Chasing Ghosts…

I hate moving.  I really, really hate moving and in fact I haven’t moved for fifteen years.  As a kid, my parents moved us every few years, my father in chase of the next big thing certain that life would be better here or there.  However, moving did not prove to be the magic bullet to overcome my father’s demons and alcoholism.  Then I married and my first husband was much like my father leading us to move nine times in seven years.  When I finally bought my current house in 2000, I was done with moving.  So done in fact that when my current husband brought up moving out of town, I was adamantly against it.  I had moved enough.

Moving would cost us so much more money, a bigger house payment, we would have to sell our current home that still needed some work to make it more marketable.  Plus there are all these years of accumulating things.  My attic, basement and house are stuffed full of just general buying shit, inheriting more shit and just plain hoarding things I think I may use one day.  As soon as we started looking at homes, we started the process of cleaning out the house.  We are now on a first name basis with the volunteers at the mercy mission and they are always grateful for everything we give which makes me feel good.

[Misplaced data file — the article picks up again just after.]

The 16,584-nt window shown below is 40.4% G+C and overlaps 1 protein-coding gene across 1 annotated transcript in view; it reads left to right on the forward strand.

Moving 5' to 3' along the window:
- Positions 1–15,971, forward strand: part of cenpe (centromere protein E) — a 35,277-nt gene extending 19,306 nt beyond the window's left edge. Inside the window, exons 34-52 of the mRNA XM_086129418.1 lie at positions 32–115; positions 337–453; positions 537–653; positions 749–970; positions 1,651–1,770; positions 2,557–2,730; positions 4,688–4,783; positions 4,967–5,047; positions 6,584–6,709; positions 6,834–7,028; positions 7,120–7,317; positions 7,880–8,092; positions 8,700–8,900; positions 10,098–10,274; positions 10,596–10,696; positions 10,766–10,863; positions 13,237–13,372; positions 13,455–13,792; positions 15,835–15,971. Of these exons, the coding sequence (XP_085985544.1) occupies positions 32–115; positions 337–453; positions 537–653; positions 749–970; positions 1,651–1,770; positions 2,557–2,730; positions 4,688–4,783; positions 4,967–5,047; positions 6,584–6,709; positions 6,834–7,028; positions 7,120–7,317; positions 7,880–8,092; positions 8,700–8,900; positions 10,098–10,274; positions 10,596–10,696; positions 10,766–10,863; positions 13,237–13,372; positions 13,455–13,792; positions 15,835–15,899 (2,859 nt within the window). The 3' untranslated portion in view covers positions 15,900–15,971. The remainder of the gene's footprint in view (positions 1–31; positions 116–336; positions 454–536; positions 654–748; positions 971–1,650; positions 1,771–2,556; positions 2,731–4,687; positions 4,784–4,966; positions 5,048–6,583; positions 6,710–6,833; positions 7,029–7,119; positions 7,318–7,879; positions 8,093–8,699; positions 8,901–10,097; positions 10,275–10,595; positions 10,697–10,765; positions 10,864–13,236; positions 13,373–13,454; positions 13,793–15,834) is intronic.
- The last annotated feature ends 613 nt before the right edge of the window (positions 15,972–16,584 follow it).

The other morning, I was up early as my husband goes to work at 0530 on his day shifts and I could not go back to sleep.  I got something in my head where I needed a tape measure except they were all in the garage which is at the end of our lot and not attached to the house.  So I slipped on some flip flops and slipped out into the dark cool morning to retrieve the tool.  There was a quarter of a moon in the west sky and the faint light of the courthouse clock below the moon.  I stood there for a moment and was overtaken by memories of my life as it has passed since I moved into this house.